2012 is a Leap Year.
Leap years are a means of attempting to synchronize the passage of time with the Gregorian calendar. A year in the Gregorian system lasts exactly 365.2425 days, necessitating the addition of one day every four years—leap day.
To further complicate the matter, the friction of the tides are slowing the earth’s rotation ever so slightly, making an occasional addition of “leap seconds” to the clock necessary in an attempt to bring time in alignment. The next leap seconds will be added in June.
Minneapolis combined leap day this year with a snow day. Given this city’s unfortunate ability to remove snow as quickly as it falls, a snow day is almost as infrequent as a leap day on a school child’s calendar.
So, Wednesday February 29, 2012 was REALLY special in Minneapolis!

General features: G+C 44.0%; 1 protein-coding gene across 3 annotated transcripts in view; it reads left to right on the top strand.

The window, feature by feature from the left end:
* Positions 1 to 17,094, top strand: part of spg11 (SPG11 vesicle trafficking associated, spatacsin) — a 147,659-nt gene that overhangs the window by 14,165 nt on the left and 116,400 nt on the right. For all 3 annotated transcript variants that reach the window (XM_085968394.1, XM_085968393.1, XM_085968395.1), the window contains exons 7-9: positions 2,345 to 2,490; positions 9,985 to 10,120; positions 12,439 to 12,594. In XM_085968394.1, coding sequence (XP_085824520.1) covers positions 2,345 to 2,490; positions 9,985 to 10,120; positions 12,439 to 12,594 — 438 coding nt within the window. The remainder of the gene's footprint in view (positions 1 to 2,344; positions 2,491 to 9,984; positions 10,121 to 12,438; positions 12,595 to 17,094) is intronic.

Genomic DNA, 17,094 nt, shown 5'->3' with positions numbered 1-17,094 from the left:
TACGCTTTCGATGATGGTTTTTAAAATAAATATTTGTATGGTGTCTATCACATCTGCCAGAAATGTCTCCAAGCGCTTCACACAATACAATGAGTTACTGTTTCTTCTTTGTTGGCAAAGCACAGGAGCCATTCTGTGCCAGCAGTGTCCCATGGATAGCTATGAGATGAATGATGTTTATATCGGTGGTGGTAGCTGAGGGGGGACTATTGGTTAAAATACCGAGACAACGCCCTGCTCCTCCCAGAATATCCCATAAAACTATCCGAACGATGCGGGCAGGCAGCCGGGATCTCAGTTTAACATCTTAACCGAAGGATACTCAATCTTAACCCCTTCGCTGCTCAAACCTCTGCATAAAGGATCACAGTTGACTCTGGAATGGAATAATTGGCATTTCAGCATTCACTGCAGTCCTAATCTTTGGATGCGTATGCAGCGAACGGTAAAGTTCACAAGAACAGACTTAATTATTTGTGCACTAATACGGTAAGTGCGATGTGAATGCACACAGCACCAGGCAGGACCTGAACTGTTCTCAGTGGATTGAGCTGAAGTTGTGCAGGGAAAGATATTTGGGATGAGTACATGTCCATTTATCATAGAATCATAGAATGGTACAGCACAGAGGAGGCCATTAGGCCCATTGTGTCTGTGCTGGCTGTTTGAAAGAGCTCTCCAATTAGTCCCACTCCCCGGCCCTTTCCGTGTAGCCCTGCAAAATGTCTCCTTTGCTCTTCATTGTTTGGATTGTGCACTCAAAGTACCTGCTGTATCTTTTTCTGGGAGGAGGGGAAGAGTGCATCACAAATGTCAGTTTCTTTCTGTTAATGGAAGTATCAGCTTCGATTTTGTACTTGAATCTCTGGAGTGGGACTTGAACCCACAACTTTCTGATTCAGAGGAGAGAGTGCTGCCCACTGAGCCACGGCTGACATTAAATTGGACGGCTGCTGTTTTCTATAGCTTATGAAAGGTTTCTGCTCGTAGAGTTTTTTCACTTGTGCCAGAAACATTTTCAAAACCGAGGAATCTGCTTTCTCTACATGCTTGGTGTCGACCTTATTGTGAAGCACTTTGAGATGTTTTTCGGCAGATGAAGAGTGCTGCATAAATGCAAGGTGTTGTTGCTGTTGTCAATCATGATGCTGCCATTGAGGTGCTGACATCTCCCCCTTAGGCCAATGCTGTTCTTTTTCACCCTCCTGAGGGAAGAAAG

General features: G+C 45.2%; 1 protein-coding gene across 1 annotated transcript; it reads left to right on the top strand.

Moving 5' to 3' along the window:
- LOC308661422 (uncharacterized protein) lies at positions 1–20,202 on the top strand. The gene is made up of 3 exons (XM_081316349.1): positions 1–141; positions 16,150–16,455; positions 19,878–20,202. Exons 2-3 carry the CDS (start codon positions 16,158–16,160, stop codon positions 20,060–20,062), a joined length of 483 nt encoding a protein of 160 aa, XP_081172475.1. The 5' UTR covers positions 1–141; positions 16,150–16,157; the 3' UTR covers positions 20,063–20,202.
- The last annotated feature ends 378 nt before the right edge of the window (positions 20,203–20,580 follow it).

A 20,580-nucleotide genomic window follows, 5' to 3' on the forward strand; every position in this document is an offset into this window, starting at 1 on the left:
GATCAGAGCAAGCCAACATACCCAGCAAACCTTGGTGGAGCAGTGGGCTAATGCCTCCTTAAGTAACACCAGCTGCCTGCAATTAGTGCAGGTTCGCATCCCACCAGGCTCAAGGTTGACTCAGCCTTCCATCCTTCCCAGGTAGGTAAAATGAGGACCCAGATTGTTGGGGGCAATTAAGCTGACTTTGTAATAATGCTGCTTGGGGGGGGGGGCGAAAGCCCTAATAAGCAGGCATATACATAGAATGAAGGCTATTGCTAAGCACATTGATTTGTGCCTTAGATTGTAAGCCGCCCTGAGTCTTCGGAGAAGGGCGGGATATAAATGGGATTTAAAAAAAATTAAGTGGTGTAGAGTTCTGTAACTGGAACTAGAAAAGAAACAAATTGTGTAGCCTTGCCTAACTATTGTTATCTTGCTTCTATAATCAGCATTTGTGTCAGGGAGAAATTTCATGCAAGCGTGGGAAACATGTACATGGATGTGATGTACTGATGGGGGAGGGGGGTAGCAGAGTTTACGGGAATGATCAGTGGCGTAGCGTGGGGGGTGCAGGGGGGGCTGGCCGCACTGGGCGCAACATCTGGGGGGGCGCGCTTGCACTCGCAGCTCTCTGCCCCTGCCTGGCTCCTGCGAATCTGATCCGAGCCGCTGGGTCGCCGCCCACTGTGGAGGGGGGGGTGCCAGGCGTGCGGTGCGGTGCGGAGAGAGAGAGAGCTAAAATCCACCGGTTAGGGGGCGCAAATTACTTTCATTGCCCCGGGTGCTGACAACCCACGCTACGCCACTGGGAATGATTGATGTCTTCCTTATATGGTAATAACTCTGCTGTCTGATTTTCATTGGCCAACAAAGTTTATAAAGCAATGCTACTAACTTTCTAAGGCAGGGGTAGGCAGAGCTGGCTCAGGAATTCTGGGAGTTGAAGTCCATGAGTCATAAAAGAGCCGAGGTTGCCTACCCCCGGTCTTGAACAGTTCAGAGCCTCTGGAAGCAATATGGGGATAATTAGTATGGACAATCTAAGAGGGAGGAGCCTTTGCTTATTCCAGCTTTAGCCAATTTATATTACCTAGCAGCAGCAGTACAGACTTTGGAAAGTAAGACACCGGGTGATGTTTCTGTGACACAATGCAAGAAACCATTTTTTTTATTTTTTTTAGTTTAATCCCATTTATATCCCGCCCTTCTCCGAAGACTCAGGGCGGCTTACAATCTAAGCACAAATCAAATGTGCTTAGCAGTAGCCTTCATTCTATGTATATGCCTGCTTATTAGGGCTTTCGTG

One would think those two rare simultaneous occurrences would have been a tailor-made prescription for an entire day devoted to the pursuit of child-like fun.
Rather than exhilarated from a day of recreation and relaxation, however, I went to bed exhausted on leap/snow day 2012. I found myself buried deeper and deeper, not under fresh fallen snow, but rather the burden of work unfinished due to a power outage caused by power lines snapping in our neighborhood.
This caused me to reflect on how challenging it is to impose order on a truly unruly thing—time. Time mocks every attempt to control it. The amount of time we are granted is a gift. It seems to speed up as we get older, yet slow down significantly when the Internet is out!
Given time we can usually make more money. But, given money, we cannot make one additional second—not even a leap second—of time. Despite all of this, time is the most wasted resource on the planet. The illusion that somehow we get to augment time, like an occasional leap day every couple of years, seems prevalent.
My renewed commitment after leap/snow day 2012 is to truly appreciate time for what it is—the most precious and scarce resource on earth. What about you?
DO less. BE more.